Preparation: In a non-reactive bowl, combine the lime peels, lime quarters, sugar, and ginger. Stir to combine and coat all the fruit with sugar. Cover and leave at room temperature at least overnight or for 1 to 2 days. (Slow, cool fermentation gives a shrub its trademark bite.) Now prepare your shrub for aging. Set a strainer over another non-reactive bowl and pour the lime and ginger into the strainer. Use a stout wooden spoon to extract as much juice as possible from the limes and the softened ginger. Let the mixture sit for a few more hours.
Stir again, and discard the fruit chunks. Stir in the vinegar, and then use a funnel to transfer the shrub syrup to a sterilized bottle. Seal and then shake well to combine. Store the bottles in the refrigerator or at cellar temperature for 3 to 4weeks before using. Shake each bottle once or twice daily to help the sugar dissolve. When it’s mostly dissolved, your shrub is ready to use. Makes 1 1/2 cups. Keep refrigerated, and use within about 6 months.
Ginger-Lime Shrub with Rhum Agricole and Salty Lemonade
- 2 tbsp. Ginger-Lime Shrub
- 2 oz. 100-proof Rhum Agricole Blanc
- 3 oz. Freshly Made Lemonade, Sweetened with Raw Honey or Simple Syrup
- 1/2 oz. Seltzer Water
- 1 pinch Fleur De Sel
- 2–3 drops Lime Bitters
Preparation: Add the Ginger-Lime Shrub to an old fashioned glass. Then add an ice spear. Top with the Rhum Agricole Blanc, the lemonade, and a splash of seltzer water. Sprinkle a pinch of fleur de sel into the drink, and finish with a couple drops of lime bitters.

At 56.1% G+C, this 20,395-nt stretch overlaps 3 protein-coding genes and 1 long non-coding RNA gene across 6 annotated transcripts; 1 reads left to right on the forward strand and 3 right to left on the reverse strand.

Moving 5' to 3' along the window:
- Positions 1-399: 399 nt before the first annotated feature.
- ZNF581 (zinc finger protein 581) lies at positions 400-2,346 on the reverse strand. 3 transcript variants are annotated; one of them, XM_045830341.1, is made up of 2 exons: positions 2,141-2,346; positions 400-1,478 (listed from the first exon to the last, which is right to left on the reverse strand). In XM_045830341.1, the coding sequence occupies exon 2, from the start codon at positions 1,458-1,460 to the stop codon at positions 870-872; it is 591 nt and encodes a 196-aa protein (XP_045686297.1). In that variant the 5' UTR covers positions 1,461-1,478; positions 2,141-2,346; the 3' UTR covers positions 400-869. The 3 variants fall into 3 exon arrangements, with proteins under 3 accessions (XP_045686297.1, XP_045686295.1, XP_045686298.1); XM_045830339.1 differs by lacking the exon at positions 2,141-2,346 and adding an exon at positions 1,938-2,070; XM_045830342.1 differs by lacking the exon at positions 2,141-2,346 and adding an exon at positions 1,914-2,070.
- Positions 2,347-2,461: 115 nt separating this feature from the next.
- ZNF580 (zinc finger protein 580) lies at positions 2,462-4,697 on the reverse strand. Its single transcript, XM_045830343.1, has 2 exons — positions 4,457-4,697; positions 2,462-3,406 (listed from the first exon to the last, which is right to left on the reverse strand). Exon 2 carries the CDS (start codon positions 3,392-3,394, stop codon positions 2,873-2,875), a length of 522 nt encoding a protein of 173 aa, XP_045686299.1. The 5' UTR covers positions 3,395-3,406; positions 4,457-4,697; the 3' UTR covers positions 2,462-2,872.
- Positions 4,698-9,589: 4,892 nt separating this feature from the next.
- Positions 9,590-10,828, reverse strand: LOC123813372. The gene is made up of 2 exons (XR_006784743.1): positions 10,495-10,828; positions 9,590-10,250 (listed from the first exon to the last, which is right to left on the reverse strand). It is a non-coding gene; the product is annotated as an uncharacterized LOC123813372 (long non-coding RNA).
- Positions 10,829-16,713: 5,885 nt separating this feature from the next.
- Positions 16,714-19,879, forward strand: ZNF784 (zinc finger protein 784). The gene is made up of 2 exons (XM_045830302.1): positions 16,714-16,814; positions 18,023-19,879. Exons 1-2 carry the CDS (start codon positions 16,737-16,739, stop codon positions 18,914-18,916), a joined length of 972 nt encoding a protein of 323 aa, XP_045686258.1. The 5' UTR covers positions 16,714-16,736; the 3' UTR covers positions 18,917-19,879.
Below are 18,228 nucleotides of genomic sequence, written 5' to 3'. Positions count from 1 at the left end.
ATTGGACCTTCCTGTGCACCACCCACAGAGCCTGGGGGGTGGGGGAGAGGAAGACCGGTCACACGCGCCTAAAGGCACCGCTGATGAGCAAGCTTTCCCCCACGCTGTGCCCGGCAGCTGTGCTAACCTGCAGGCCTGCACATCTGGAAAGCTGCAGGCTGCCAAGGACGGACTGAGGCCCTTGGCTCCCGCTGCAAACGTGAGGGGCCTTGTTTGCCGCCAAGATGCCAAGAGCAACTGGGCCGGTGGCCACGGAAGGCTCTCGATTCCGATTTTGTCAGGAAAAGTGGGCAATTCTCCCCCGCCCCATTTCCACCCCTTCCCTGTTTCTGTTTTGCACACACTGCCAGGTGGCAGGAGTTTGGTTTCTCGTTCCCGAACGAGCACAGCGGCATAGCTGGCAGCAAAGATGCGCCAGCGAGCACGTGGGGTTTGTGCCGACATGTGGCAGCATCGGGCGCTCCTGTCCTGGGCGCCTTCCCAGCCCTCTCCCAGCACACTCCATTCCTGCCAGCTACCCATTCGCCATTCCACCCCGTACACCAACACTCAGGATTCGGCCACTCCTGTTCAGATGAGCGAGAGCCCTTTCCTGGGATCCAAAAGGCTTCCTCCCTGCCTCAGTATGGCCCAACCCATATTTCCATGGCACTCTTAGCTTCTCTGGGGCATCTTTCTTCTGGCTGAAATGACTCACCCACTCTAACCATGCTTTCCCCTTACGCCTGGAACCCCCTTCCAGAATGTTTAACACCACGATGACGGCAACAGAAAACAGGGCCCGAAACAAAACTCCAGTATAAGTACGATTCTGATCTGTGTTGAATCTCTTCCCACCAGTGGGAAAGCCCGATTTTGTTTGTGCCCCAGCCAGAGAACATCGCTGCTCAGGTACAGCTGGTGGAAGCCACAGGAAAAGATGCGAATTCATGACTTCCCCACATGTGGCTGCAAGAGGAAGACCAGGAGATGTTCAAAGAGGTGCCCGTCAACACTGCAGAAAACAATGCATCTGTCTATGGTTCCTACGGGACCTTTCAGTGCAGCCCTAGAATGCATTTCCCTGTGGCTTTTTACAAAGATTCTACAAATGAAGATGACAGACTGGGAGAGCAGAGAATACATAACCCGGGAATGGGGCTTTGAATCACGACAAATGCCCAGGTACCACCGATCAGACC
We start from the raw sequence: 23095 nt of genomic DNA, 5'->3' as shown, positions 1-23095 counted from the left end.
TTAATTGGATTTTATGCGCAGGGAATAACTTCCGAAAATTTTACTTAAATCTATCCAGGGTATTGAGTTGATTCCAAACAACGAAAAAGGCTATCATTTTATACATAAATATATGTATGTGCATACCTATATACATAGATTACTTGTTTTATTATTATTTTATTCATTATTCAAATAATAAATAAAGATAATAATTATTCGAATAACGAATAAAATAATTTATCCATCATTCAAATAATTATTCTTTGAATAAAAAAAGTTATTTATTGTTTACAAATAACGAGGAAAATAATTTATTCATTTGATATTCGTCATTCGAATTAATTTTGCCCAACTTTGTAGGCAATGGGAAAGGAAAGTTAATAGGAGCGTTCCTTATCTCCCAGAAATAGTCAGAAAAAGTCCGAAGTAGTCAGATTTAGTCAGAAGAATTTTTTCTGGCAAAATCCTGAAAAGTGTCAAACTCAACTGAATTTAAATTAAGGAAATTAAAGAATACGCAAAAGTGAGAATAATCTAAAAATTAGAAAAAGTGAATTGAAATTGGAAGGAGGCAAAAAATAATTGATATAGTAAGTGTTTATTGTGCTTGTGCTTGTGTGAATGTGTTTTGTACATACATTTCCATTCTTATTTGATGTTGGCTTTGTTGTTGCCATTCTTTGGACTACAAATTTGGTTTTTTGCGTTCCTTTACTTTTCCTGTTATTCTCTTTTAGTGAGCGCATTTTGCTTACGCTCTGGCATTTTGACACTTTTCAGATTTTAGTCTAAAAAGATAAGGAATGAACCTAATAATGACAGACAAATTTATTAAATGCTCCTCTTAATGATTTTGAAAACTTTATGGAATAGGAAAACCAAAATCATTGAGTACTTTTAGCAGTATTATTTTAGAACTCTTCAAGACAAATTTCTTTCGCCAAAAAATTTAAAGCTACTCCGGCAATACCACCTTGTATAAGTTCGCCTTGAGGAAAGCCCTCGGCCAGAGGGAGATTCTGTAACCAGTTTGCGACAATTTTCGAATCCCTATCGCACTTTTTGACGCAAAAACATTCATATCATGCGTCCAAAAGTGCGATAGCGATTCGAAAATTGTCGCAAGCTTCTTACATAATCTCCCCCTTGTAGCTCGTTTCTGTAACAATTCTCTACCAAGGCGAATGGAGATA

Squire’s Strawberry-Rhubarb Shrub
- 2 cups Roasted Strawberries and Rhubarb, Equal Parts
- 1 cup Demerara Sugar
- 1 cup Light Balsamic Vinegar
Preparation: Add the roasted strawberries and rhubarb to a non-reactive bowl. Cover with the sugar, stir to combine, and cover it with plastic wrap. Leave at cool room temperature for 24 hours. Stir frequently during this time to combine as the berries and rhubarb give off their liquid.
Place a non-reactive strainer above a second non-reactive bowl, pour the fruit-sugar mixture into the strainer, and use a wooden spoon to mash the mixture in order to release as much liquid as possible. (Reserve the mashed fruit to use in cooking or baking, if you like.) Add the balsamic vinegar to the liquid, stir, and let the mixture sit for a few hours. Funnel into sterilized bottles or jars, and age for 3–4 weeks in the refrigerator. This shrub will last nearly indefinitely, but if it begins to quiver, dance, or speak in foreign languages, throw it out.
Squire’s Shrub Cocktail
- 1 Brown Sugar Cube
- Several Dashes of Lemon Bitters
- 1/2 oz. Botanical Gin
- 2 oz. Squire’s Strawberry-Rhubarb Shrub
- 1 1/2 oz. Champagne, or Dry Sparkling Wine
- 1 Long Lemon Twist
Preparation: Add the sugar cube to a Champagne flute (see below), and moisten with the lemon bitters. Then add the gin and the Squire’s Strawberry-Rhubarb Shrub, and top with Champagne. Garnish with a long lemon twist.
Note: To prepare this flute, combine very finely chopped lemon zest and sugar, wet the rim of the glass with lemon, and dip the glass into yellow-colored sugar.